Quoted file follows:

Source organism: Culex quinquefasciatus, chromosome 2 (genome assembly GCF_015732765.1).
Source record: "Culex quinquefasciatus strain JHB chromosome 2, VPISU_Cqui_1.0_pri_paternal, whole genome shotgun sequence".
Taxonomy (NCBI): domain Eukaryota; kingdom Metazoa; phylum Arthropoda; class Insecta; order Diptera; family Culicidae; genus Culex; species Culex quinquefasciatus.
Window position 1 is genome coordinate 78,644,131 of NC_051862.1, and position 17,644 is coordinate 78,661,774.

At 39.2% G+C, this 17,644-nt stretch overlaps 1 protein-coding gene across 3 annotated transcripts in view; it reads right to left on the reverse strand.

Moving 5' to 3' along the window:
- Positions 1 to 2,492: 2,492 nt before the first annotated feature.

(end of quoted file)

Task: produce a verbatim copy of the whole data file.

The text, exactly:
Source organism: Culex quinquefasciatus, chromosome 2 (genome assembly GCF_015732765.1).
Source record: "Culex quinquefasciatus strain JHB chromosome 2, VPISU_Cqui_1.0_pri_paternal, whole genome shotgun sequence".
Taxonomy (NCBI): domain Eukaryota; kingdom Metazoa; phylum Arthropoda; class Insecta; order Diptera; family Culicidae; genus Culex; species Culex quinquefasciatus.
Window position 1 is genome coordinate 78,644,131 of NC_051862.1, and position 17,644 is coordinate 78,661,774.

At 39.2% G+C, this 17,644-nt stretch overlaps 1 protein-coding gene across 3 annotated transcripts in view; it reads right to left on the reverse strand.

Moving 5' to 3' along the window:
- Positions 1 to 2,492: 2,492 nt before the first annotated feature.